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Diabetes and Nerve Disease (Neuropathy)

High levels of glucose can attack any nerve in the body, impairing its function. The exact way that the nerve gets damaged is unclear, but several possibilities may be important. Once glucose gets into the nerve in high concentrations (because the blood level of glucose is high), it can bind to important proteins and enzymes affecting their function. Also, high concentrations of glucose in the nerve may draw water into the cell, swelling it and affecting concentrations of other key chemicals. Blood and oxygen supply to the nerve may be improtant. Whatever the cause, the end result is that the nerve gets damaged. How this affects the individual depends on what nerves are affected.

Peripheral Neuropathy

The most common neuropathy (i.e. something wrong with a nerve) is "peripheral neuropathy", meaning a problem at the periphery of the body, such as the ends of the feet and hands. Common symptoms are numbness, a "pins-and-needles" feeling (as if the feet have fallen "asleep"), burning, and a feeling like an electric shock. However, a person will usually not feel any symptoms at all.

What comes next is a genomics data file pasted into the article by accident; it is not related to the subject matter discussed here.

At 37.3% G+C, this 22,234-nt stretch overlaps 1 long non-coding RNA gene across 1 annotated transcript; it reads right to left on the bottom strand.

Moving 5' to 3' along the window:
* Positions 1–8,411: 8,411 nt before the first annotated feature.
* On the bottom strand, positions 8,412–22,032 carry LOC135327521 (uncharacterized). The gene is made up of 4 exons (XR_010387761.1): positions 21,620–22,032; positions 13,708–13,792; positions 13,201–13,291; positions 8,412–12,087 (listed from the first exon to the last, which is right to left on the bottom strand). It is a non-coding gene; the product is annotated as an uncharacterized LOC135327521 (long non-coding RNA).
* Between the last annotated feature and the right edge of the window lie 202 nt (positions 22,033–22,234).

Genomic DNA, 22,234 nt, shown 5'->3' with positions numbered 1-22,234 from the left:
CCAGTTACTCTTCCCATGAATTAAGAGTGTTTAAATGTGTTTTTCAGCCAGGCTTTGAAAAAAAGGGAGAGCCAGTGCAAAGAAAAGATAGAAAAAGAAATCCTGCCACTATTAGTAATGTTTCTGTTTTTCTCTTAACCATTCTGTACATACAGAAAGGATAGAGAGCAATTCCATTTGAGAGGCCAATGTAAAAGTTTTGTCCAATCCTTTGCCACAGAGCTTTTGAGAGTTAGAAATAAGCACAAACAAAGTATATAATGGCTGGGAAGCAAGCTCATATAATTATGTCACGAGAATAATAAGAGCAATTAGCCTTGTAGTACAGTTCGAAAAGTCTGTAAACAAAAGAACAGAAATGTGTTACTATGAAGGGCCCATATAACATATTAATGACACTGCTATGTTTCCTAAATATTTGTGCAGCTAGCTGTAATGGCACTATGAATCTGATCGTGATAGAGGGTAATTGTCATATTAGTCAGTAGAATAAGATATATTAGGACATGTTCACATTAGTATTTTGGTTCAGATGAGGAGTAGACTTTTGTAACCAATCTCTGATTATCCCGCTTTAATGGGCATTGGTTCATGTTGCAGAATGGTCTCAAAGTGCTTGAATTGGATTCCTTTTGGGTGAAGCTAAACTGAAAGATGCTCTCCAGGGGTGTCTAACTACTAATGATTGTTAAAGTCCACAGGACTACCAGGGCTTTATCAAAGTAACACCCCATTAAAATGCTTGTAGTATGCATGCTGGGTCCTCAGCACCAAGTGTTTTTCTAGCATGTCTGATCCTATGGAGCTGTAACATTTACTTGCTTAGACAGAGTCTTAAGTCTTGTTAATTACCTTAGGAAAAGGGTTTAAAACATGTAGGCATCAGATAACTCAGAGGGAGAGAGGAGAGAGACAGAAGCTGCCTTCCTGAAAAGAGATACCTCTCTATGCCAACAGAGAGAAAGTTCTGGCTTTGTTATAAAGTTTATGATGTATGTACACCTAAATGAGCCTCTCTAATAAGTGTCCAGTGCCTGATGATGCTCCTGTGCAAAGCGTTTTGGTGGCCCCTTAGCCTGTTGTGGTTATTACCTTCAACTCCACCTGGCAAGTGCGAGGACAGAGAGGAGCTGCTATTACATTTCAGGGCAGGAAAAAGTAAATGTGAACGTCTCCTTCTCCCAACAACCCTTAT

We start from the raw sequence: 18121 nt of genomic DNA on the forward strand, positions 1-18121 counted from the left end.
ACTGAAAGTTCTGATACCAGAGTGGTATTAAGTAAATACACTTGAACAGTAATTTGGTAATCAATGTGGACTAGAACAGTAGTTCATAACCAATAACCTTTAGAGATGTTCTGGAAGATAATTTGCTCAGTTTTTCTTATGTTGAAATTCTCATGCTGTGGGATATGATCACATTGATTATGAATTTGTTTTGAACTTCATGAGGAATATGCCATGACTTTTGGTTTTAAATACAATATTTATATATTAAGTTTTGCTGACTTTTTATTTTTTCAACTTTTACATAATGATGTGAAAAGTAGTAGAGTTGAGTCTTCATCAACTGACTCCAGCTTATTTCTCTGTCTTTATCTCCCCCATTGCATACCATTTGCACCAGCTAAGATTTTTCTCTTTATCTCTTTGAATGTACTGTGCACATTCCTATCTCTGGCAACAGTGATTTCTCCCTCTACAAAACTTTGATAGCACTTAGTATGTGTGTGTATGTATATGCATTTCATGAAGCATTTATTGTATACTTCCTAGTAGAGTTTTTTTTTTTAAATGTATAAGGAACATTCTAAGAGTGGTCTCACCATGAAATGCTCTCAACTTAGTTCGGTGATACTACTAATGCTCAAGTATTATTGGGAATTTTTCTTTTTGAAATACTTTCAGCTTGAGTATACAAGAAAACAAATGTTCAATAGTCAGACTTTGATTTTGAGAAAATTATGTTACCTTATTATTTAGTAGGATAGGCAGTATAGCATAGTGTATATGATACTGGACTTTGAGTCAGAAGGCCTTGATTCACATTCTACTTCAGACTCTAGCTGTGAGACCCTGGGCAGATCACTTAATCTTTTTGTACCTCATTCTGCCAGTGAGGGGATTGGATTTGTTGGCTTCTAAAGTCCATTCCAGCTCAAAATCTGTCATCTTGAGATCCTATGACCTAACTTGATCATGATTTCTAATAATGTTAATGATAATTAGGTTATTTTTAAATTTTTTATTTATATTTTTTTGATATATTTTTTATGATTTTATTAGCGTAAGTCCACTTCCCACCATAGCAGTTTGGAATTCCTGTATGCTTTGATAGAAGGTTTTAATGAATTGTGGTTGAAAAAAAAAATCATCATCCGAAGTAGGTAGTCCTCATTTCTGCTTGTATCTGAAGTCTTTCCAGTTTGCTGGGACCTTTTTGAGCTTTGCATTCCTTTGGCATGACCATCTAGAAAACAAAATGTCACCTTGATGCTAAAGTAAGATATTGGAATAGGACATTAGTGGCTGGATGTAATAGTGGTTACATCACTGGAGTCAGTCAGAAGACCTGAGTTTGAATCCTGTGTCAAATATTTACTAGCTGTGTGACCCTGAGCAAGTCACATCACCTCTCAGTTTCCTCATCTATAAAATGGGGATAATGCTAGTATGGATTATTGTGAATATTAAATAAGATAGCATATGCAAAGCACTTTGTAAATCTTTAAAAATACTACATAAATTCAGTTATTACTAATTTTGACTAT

Peripheral neuropathy is dangerous. Individuals with it can injure their foot and not know it. This leads to foot infections, a dreaded complication of diabetics as it often leads to amputation. People who realize they have something wrong with their sensation can use this knowledge, and guard themselves by protecting their feet from injury. Individuals should examine their feet daily for any unnoticed injury, and keep the feet clean and moisturized. This will reduce the risk of significant problems. People who aren’t aware of any problem must be informed by their doctor so they can be on guard. Nevertheless, it never hurts to assume that sensation of the feet is not normal, and take especially good care of the feet.

Another problem with a peripheral neuropathy is pain, which can be severe. It is usually worse in the evening or night, and can be particularly bothersome because it interferes with sleep. It drives some people to take narcotics for relief, to which they inevitably become addicted. Never try narcotics for this pain; many options for pain relief are available, but all are medications that must be prescribed by your doctor. They work by altering the chemistry within the nerve, particularly that which causes pain. These drugs include some of the older anti-depressants (in small doses), anti-seizure medications, and drugs that are sometimes used for rhythm disturbances of the heart. Creams containing capsaicin also help certain individuals. Any of these treatments take weeks to have an initial effect.